Associate Professor Barbara Rolfe is an immunologist and cell biologist, specialising in cancer immunotherapy and the application of nanomaterials for drug delivery

Associate Professor Barbara Rolfe's research focuses on the role of myeloid cells and the innate immune system in responses to nanomaterials, wound healing and cancer. Specific areas of interest include biomedical applications of nanomaterials and how the immune response to nanoparticles influences in vivo fate, and the application of complement-targeting drugs as cancer therapeutics. In these areas, her work has advanced understanding of the contribution of myeloid cells to fibrotic tissue, mechanisms by which nanomaterials are taken up by cells, and the role of complement proteins in vascular disease and cancer; the latter leading to discovery of a previously unidentified role for C3a and its receptor (C3aR) in promoting tumour growth.

Associate Professor Rolfe's current research program focuses on the role of the innate immune system in disease; the mechanisms by which potent inflammatory mediators regulate the anti-tumour response, translating this discovery into novel therapeutic approaches for cancers such as melanoma.

​Since moving to the AIBN, she has taken advantage of the multi-disciplinary environment and the opportunity to extend her research interests into the field of nano-biotechnology and drug delivery.

Associate Professor Rolfe has 80 publications, including 70 refereed primary articles, 6 book chapters, 3 invited reviews, and 1 patent relating to complement therapeutics in cancer.


​In collaboration with Assoc Prof Trent Woodruff (School of Biomedical Sciences), Dr Glen Boyle (QIMR), Professor Ruben Pio (University of Navarra, Spain) and Prof Andrew Barbour (School of Medicine, PAH), Associate Professor Rolfe is using mouse tumour models and small peptide agonists and antagonists to investigate the role of complement components C3a and C5a in tumour growth.  She is also working with Dr Martina Jones and Professor stephen Mahler to develop monoclonal antibodies to complement receptors.  In collaboration with Prof Andrew Whittaker and Assoc Prof Kris Thurecht, she is investigating the biological response to polymeric nanoparticles, and their application for diagnostic imaging and drug delivery.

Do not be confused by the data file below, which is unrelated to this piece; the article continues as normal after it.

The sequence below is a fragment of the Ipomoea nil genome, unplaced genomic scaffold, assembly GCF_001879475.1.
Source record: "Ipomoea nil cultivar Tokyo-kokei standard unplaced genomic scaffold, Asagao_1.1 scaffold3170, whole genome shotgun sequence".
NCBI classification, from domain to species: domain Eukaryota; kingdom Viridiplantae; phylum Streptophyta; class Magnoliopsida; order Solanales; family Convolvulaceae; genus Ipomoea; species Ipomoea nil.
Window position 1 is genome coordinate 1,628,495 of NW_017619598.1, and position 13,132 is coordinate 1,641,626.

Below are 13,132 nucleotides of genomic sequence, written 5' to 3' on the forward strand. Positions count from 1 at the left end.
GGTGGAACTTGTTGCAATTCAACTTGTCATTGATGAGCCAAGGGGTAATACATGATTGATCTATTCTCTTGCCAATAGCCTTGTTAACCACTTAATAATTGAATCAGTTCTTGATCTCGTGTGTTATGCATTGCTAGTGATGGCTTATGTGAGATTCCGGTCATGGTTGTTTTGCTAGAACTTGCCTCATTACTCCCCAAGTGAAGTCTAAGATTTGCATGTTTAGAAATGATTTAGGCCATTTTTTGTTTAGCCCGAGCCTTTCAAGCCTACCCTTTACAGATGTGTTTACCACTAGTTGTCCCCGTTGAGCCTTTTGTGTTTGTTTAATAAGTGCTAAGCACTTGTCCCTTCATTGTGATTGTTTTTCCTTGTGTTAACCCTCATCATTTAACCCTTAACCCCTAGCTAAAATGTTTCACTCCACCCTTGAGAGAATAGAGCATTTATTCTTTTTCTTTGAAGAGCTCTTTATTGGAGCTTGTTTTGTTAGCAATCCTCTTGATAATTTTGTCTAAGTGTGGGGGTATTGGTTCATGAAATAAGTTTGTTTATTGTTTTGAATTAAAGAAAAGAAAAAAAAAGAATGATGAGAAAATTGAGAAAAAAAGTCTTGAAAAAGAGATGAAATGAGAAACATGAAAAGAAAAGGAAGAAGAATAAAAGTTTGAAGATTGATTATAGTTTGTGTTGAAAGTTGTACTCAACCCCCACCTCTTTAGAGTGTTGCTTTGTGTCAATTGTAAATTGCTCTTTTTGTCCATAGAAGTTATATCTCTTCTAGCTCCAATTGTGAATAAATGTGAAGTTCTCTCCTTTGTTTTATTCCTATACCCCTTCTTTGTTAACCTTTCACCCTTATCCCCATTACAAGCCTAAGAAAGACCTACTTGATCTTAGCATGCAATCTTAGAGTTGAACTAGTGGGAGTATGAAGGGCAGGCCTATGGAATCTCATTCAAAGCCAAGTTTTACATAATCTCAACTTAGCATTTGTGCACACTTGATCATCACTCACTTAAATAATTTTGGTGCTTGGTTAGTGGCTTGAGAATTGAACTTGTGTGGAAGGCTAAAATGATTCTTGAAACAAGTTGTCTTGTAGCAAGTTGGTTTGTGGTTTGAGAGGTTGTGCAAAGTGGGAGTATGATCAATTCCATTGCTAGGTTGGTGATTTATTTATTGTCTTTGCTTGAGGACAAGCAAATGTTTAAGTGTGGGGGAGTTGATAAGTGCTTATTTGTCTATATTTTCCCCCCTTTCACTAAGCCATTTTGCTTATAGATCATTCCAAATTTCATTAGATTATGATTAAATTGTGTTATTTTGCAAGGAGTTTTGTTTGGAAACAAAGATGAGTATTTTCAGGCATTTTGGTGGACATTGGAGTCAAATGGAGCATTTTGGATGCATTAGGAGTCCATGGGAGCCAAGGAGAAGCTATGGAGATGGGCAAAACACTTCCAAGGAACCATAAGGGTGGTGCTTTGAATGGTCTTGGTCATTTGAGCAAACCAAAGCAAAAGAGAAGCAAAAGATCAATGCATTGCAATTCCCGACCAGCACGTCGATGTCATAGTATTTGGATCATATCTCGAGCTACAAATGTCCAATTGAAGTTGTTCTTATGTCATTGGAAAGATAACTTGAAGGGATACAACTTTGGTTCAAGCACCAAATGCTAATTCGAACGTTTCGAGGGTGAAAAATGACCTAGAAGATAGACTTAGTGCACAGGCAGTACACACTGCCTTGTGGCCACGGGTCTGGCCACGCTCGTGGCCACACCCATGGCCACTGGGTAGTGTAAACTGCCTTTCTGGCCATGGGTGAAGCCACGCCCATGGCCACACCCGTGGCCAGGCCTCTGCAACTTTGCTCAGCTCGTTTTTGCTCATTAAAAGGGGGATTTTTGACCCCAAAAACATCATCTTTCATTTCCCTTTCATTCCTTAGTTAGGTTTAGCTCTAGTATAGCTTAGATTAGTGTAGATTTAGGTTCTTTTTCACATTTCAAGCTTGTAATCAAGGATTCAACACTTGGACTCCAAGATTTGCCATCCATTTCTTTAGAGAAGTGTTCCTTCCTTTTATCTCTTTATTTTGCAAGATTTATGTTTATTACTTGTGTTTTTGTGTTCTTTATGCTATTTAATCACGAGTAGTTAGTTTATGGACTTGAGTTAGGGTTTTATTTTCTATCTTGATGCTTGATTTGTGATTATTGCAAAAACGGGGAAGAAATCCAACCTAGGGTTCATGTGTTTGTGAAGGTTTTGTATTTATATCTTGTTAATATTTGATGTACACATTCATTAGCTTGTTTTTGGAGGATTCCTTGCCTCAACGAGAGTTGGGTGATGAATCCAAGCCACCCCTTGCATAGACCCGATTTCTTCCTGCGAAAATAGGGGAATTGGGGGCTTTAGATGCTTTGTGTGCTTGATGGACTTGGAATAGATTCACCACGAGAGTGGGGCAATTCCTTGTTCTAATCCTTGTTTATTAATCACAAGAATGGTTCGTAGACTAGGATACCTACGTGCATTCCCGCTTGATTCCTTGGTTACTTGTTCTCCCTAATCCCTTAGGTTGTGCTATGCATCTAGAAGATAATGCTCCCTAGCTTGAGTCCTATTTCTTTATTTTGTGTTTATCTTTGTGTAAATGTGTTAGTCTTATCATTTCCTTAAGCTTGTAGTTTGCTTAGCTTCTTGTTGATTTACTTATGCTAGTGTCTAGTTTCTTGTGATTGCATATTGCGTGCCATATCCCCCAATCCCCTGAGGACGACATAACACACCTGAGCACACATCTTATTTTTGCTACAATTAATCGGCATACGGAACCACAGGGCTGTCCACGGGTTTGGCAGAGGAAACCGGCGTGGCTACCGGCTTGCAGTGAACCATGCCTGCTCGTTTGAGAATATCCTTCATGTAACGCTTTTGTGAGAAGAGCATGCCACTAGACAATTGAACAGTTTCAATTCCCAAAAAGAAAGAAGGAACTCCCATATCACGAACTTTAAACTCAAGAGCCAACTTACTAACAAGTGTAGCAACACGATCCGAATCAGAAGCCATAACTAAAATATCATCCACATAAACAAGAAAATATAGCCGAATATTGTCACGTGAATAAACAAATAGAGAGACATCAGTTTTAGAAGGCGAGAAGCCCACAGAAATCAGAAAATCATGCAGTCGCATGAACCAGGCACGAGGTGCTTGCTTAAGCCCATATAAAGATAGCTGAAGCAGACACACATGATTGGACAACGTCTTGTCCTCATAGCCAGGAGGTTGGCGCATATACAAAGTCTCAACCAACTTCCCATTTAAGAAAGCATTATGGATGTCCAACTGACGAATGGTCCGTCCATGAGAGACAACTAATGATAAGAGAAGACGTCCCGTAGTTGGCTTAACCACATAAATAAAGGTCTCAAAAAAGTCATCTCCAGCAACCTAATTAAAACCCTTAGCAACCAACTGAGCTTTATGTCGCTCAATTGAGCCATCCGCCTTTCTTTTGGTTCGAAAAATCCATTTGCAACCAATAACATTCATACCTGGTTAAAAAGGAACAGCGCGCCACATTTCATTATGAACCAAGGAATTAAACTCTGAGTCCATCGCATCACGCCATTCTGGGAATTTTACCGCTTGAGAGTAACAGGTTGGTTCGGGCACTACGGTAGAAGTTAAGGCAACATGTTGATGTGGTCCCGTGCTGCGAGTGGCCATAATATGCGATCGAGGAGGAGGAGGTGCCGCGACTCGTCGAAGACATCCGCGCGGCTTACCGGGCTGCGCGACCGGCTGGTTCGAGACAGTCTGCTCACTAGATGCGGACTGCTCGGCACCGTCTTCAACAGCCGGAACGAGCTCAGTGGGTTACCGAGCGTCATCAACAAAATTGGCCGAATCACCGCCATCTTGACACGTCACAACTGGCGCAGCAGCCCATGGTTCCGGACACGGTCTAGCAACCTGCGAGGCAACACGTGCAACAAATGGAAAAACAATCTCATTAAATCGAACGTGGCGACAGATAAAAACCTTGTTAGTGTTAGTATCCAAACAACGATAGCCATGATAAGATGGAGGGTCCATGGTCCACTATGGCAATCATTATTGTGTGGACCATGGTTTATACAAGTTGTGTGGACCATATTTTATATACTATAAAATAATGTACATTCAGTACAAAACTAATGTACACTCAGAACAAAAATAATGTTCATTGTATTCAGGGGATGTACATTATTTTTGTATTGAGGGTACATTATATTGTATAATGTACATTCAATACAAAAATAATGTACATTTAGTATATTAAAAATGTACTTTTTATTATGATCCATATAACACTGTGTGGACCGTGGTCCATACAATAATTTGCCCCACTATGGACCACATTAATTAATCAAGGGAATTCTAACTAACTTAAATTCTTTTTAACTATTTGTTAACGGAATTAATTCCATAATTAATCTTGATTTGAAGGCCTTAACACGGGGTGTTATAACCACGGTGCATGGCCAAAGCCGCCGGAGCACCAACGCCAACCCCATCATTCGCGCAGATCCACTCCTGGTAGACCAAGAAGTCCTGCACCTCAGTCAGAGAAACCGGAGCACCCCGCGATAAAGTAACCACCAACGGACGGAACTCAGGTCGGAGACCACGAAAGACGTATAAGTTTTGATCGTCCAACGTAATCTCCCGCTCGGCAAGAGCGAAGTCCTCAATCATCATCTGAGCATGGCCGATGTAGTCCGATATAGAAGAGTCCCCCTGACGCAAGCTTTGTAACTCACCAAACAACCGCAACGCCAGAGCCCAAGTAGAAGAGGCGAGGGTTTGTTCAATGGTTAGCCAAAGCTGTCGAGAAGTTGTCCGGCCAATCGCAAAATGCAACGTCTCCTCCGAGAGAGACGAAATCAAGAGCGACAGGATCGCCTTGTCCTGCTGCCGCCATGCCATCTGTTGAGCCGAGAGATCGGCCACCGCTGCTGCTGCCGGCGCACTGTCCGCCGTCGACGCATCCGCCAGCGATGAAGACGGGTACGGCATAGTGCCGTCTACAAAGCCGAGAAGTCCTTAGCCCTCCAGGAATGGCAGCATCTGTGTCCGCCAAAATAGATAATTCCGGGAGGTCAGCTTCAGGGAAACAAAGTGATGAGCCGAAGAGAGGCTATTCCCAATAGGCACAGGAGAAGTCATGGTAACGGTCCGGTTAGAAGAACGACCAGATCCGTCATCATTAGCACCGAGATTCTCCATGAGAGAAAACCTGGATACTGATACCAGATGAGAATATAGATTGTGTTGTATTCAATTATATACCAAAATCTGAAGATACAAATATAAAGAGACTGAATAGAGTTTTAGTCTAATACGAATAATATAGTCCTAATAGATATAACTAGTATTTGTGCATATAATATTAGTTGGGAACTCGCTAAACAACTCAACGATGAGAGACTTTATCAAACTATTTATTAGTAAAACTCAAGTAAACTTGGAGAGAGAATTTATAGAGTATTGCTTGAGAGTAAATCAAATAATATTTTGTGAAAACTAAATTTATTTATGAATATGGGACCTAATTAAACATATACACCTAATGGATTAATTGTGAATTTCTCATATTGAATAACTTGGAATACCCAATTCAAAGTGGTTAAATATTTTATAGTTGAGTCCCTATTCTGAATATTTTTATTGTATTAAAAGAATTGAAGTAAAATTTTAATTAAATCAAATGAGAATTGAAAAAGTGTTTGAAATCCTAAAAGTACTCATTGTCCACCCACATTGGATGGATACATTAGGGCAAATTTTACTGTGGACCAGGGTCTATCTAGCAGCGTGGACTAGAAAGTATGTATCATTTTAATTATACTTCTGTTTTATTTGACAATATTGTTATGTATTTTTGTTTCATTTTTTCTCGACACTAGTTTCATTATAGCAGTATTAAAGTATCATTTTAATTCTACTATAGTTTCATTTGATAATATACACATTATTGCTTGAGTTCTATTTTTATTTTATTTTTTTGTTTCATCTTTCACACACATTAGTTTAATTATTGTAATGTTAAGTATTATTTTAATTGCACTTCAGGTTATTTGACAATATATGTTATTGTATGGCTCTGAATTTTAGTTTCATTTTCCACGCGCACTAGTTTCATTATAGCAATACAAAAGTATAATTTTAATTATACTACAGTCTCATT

Throughout her research career Associate Professor Rolfe has held 6 NHMRC, 4 National Heart Foundation and 4 Queensland Cancer Council grants.  In the last 5 years, she has received grants from National Breast Cancer Foundation (2014-15), Queensland Cancer Council (2014-15), NHMRC (2011-13 and 2016-2019) and UQ CIEF (2014). 

Key Publications

Nabizadeh J, Manthey H, Steyn F, Chen W, Md Akhir F, Widiapradja A, Boyle GM, Taylor SM, Woodruff TM, Rolfe BE (2016). The complement C3a receptor contributes to melanoma tumourigenesis by inhibiting neutrophil and CD4+ T Cell responses. J Immunol. 196:4783-92.

Rolfe B, Blakey, I, Squires, O; Peng H, Boase N, Alexander C Parsons P, Boyle G, Whittaker, A, Thurecht K (2014). Multi-modal polymer nanoparticles with combined 19F magnetic resonance and optical detection for tunable, targeted, multimodal imaging in vivo.  J Am Chem Soc. 136:2413-9.

Coles D, Rolfe B E, Boase NRB, Veedu R N, Thurecht KJ (2013). Aptamer-targeted hyperbranched polymers: Towards greater specificity for tumours in vivo. Chem. Commun., 49: 3836-8. 

Manthey HD, Thomas AC, Shiels IA, Zernecke A, Woodruff TM, Rolfe B*, Taylor SM* (2011). Complement C5a inhibition reduces atherosclerosis in ApoE-/- mice. FASEB J. 25(7):2447-55.

Mooney JH, Rolfe BE, Osborne GW, Sester DP, van Rooijen N, Campbell GR, Hume DA, Campbell JH (2010). Cellular Plasticity of Inflammatory Myeloid Cells in the Peritoneal Foreign Body Response. Am J Pathol 176: 369-380.